KMBC 9 in Kansas City has tweeted that it has fielded “several calls” with regard to a pair of strange orbs floating in the sky just above Kansas City International Airport, with the flying objects spotted on Thursday night sparking a debate in the comments section.
While a number of star gazers considered the objects to be weather balloons, the National Weather Service in Kansas City inadvertently added to the suspense around the sight:
“We honestly have no explanation for the floating objects over Kansas City,” they said, in a deadpan comment below the tweet that drew overall 600 replies over time...
...with most Twitterians bringing up aliens, despite the Defence Advanced Research Projects Agency saying that it was likely one of their balloons on a test flight.
Extra-terrestrial life evidence is meanwhile not merely a subject of amateurish assumptions and a plethora of conspiracy theories, but a focus of comprehensive astronomic research, which has now yielded quite a few clear-cut conclusions.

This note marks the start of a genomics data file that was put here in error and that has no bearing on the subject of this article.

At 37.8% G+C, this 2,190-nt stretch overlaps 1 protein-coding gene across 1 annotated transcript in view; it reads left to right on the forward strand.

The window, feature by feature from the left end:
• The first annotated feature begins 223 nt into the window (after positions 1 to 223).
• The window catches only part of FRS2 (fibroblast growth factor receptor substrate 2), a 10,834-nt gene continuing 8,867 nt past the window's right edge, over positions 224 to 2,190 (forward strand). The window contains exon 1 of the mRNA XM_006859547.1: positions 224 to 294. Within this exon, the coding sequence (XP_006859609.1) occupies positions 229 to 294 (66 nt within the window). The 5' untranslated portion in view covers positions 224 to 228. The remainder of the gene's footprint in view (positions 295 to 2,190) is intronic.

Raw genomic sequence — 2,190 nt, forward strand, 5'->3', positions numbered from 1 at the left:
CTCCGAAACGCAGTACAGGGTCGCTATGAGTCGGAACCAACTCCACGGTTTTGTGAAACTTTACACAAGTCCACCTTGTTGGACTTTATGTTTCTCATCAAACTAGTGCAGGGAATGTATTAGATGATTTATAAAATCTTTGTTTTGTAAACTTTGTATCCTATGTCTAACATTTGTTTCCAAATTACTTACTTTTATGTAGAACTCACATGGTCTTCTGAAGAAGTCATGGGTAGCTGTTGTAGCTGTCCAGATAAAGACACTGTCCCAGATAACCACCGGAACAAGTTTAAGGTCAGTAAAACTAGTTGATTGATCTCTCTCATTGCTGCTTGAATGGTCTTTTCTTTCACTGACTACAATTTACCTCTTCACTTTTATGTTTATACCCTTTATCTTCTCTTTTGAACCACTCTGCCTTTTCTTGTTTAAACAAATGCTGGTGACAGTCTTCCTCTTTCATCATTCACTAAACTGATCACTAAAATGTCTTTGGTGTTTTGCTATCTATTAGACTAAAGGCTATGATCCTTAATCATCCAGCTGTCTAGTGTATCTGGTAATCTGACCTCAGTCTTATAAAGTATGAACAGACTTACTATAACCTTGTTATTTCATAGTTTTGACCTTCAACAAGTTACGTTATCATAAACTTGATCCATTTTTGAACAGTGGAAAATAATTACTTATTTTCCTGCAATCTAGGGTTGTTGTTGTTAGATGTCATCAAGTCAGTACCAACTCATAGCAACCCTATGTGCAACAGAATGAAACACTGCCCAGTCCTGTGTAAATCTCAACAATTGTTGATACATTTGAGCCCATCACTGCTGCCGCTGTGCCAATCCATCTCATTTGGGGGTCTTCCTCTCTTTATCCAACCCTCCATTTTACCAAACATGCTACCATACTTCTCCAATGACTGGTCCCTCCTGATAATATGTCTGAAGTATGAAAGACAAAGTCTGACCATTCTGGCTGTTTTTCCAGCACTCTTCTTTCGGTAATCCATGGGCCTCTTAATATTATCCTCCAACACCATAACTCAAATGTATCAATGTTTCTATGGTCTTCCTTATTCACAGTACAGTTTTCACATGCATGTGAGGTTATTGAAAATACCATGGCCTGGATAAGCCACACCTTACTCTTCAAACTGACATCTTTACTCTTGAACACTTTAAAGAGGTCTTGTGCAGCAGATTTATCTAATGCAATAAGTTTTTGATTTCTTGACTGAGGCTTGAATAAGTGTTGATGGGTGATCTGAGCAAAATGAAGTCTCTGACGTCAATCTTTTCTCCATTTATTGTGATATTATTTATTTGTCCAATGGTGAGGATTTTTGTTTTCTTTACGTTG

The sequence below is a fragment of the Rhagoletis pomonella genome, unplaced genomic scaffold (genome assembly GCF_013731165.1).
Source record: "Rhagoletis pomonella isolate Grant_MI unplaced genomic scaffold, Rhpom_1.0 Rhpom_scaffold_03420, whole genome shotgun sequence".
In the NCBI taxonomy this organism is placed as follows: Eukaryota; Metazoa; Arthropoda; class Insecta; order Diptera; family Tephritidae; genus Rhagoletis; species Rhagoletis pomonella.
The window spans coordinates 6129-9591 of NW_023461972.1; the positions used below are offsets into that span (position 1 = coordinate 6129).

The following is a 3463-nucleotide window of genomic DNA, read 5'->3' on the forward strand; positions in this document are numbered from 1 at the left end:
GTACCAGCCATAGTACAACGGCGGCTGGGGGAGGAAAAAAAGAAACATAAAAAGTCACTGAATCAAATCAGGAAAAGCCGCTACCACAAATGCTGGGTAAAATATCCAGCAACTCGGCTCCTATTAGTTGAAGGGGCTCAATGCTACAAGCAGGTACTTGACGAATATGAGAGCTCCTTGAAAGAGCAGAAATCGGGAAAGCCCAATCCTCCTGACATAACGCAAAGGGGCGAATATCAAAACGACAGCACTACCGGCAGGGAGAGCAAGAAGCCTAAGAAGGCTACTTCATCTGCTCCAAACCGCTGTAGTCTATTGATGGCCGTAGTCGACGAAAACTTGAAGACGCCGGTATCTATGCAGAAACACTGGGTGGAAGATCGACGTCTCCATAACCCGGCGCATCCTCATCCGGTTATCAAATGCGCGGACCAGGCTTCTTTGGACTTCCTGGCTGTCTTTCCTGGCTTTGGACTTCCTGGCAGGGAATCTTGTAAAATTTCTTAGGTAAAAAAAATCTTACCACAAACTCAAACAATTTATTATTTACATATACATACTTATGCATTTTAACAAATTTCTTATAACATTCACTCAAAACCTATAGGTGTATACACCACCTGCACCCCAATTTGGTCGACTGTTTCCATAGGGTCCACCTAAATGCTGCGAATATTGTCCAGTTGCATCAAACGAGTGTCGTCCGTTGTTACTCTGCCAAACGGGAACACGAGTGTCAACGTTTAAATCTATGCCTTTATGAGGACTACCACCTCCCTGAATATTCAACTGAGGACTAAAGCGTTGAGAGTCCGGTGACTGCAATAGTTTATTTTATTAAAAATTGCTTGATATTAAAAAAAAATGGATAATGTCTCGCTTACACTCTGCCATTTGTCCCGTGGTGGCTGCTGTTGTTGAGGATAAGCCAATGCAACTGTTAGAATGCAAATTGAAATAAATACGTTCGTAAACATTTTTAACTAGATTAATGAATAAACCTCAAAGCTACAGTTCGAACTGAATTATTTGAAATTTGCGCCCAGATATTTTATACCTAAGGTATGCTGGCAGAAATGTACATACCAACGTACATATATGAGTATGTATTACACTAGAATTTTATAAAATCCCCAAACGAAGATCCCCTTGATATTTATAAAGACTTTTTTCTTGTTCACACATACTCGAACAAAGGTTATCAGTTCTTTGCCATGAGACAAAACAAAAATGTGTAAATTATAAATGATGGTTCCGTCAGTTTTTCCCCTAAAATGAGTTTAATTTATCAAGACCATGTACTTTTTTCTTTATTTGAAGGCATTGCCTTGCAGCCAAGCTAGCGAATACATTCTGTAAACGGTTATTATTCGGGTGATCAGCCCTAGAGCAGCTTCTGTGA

For the past fifty years, astronomers have scoured through billions of radio channels trying to detect extraordinary signals, but today’s blended research technique, the so-called “nodding” scheme coupled with machine learning, has proved fruitless to date.
In the most comprehensive decades-long search for extra-terrestrial life (SETI) in human history, it has been finally revealed that no signs of alien life were detected, with the finding summing up the search, which kicked off back in the 1960s.
Breakthrough Listen (BL) is a relatively new, 10-year-old, $100-million astronomical endeavour sponsored by Israeli-Russian mogul Yuri Milner that looks for signs of advanced intelligent or some other form of life within approximately 160 light years of the Earth.
It made public the data it had arrived at in the course of its study, with the detailed analysis of around 1,327 nearby stars containing almost 1 petabyte of information - about 2,000 years-worth of music files, Live Science reported, citing lead author Danny Price.
However, the team is by no means poised to ditch their effort at that, rather, they plan to deepen their studies, in the hope of conducting a radio survey of one million additional nearby stars, along with optical observations of the Galactic Plane and the Galactic Centre to continue combing the Universe for extra-terrestrials.